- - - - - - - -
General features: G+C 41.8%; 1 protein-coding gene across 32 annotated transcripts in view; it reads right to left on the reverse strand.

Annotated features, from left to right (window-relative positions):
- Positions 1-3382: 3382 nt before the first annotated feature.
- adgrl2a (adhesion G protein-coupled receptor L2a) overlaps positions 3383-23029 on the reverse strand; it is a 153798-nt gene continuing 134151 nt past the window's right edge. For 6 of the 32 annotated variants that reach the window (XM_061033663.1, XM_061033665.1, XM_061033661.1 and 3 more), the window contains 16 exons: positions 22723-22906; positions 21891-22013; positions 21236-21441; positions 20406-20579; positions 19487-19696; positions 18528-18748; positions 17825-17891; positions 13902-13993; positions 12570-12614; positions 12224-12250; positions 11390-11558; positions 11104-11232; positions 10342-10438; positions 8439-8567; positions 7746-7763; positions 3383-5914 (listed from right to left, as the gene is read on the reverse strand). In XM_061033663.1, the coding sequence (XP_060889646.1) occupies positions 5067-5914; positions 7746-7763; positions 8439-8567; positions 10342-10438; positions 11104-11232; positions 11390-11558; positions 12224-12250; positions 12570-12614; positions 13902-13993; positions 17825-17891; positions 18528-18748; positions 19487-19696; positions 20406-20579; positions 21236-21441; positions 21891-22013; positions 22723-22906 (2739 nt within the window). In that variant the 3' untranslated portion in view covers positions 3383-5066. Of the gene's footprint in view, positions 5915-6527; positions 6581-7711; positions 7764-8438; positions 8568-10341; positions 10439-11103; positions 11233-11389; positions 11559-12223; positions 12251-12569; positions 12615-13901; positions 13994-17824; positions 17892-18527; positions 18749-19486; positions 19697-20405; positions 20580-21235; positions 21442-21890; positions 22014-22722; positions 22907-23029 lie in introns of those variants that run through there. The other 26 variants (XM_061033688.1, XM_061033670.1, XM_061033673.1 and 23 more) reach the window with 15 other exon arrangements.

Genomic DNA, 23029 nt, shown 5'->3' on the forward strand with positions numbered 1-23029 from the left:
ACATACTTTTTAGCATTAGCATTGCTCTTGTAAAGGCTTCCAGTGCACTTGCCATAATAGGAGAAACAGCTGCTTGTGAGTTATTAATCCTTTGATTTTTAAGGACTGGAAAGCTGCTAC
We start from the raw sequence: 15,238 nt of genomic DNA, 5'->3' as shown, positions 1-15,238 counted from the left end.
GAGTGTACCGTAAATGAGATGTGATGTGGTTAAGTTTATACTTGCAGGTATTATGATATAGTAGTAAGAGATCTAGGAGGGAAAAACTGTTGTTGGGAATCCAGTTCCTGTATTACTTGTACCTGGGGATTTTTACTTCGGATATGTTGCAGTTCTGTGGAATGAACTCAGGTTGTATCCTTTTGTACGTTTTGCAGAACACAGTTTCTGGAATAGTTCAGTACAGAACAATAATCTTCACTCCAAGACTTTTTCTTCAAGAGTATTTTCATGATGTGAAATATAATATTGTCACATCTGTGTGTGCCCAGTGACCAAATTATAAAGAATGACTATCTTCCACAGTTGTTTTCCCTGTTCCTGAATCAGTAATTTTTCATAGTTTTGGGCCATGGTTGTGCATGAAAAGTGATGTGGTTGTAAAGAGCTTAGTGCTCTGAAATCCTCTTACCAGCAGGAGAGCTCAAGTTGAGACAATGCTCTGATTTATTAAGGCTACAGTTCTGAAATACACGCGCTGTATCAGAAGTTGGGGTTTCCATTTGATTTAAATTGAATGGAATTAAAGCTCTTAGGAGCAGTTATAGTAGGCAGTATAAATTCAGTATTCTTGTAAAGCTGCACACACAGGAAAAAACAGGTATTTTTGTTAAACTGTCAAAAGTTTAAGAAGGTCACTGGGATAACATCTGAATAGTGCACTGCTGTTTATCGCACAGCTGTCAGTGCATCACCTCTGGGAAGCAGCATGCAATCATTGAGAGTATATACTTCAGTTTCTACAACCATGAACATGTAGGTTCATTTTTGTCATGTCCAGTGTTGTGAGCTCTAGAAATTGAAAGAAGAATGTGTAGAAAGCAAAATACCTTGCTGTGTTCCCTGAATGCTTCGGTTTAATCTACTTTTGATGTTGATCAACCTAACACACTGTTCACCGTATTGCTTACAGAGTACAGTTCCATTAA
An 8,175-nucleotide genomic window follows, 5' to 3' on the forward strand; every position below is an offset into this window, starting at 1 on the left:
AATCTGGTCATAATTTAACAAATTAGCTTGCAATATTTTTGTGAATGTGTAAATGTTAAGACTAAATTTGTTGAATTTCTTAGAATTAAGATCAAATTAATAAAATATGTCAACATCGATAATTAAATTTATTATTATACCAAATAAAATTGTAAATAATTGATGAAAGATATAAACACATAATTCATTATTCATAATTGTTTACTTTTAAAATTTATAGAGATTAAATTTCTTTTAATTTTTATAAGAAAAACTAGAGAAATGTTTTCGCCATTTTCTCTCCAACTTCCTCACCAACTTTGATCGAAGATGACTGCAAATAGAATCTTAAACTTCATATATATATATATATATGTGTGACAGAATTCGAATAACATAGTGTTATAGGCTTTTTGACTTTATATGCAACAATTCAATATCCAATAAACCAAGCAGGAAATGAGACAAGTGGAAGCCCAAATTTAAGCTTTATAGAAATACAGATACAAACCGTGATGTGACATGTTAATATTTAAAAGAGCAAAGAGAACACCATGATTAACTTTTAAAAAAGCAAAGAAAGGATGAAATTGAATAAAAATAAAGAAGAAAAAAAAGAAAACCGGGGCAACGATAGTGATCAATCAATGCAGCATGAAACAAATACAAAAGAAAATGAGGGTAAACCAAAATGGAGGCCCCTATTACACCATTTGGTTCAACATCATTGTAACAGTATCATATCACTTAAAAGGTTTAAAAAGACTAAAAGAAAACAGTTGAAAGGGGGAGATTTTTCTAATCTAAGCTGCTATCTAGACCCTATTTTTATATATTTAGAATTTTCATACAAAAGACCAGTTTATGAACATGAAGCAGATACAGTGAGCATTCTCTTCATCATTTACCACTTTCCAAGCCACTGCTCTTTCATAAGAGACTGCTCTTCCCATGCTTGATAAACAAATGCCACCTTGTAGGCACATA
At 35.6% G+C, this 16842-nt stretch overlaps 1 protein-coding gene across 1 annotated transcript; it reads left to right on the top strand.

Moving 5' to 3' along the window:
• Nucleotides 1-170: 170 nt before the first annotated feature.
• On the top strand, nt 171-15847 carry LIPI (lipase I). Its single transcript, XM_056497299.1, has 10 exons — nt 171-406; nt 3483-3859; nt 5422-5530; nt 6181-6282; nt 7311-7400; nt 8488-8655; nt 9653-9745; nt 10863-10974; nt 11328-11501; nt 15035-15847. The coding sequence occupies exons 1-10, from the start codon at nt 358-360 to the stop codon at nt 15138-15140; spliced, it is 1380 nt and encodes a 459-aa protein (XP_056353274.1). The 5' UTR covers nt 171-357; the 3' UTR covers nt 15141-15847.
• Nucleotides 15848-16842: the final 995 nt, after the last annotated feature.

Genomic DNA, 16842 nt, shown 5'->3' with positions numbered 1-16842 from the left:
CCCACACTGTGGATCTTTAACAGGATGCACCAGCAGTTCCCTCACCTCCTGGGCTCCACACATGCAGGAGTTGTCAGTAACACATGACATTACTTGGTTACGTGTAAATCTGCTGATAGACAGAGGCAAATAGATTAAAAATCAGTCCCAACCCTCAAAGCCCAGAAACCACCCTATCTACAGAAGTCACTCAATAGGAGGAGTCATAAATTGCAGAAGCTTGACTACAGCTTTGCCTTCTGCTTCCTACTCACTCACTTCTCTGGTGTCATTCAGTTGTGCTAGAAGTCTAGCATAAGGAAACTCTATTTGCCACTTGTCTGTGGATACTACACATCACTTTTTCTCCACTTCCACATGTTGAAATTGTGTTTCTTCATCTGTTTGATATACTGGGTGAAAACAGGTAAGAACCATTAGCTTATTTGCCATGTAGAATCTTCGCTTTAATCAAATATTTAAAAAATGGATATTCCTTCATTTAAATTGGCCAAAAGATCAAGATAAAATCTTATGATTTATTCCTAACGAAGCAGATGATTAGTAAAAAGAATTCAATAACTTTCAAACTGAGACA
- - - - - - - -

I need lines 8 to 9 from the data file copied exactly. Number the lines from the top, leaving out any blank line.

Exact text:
GAGTGTACCGTAAATGAGATGTGATGTGGTTAAGTTTATACTTGCAGGTATTATGATATAGTAGTAAGAGATCTAGGAGGGAAAAACTGTTGTTGGGAATCCAGTTCCTGTATTACTTGTACCTGGGGATTTTTACTTCGGATATGTTGCAGTTCTGTGGAATGAACTCAGGTTGTATCCTTTTGTACGTTTTGCAGAACACAGTTTCTGGAATAGTTCAGTACAGAACAATAATCTTCACTCCAAGACTTTTTCTTCAAGAGTATTTTCATGATGTGAAATATAATATTGTCACATCTGTGTGTGCCCAGTGACCAAATTATAAAGAATGACTATCTTCCACAGTTGTTTTCCCTGTTCCTGAATCAGTAATTTTTCATAGTTTTGGGCCATGGTTGTGCATGAAAAGTGATGTGGTTGTAAAGAGCTTAGTGCTCTGAAATCCTCTTACCAGCAGGAGAGCTCAAGTTGAGACAATGCTCTGATTTATTAAGGCTACAGTTCTGAAATACACGCGCTGTATCAGAAGTTGGGGTTTCCATTTGATTTAAATTGAATGGAATTAAAGCTCTTAGGAGCAGTTATAGTAGGCAGTATAAATTCAGTATTCTTGTAAAGCTGCACACACAGGAAAAAACAGGTATTTTTGTTAAACTGTCAAAAGTTTAAGAAGGTCACTGGGATAACATCTGAATAGTGCACTGCTGTTTATCGCACAGCTGTCAGTGCATCACCTCTGGGAAGCAGCATGCAATCATTGAGAGTATATACTTCAGTTTCTACAACCATGAACATGTAGGTTCATTTTTGTCATGTCCAGTGTTGTGAGCTCTAGAAATTGAAAGAAGAATGTGTAGAAAGCAAAATACCTTGCTGTGTTCCCTGAATGCTTCGGTTTAATCTACTTTTGATGTTGATCAACCTAACACACTGTTCACCGTATTGCTTACAGAGTACAGTTCCATTAA
An 8,175-nucleotide genomic window follows, 5' to 3' on the forward strand; every position below is an offset into this window, starting at 1 on the left: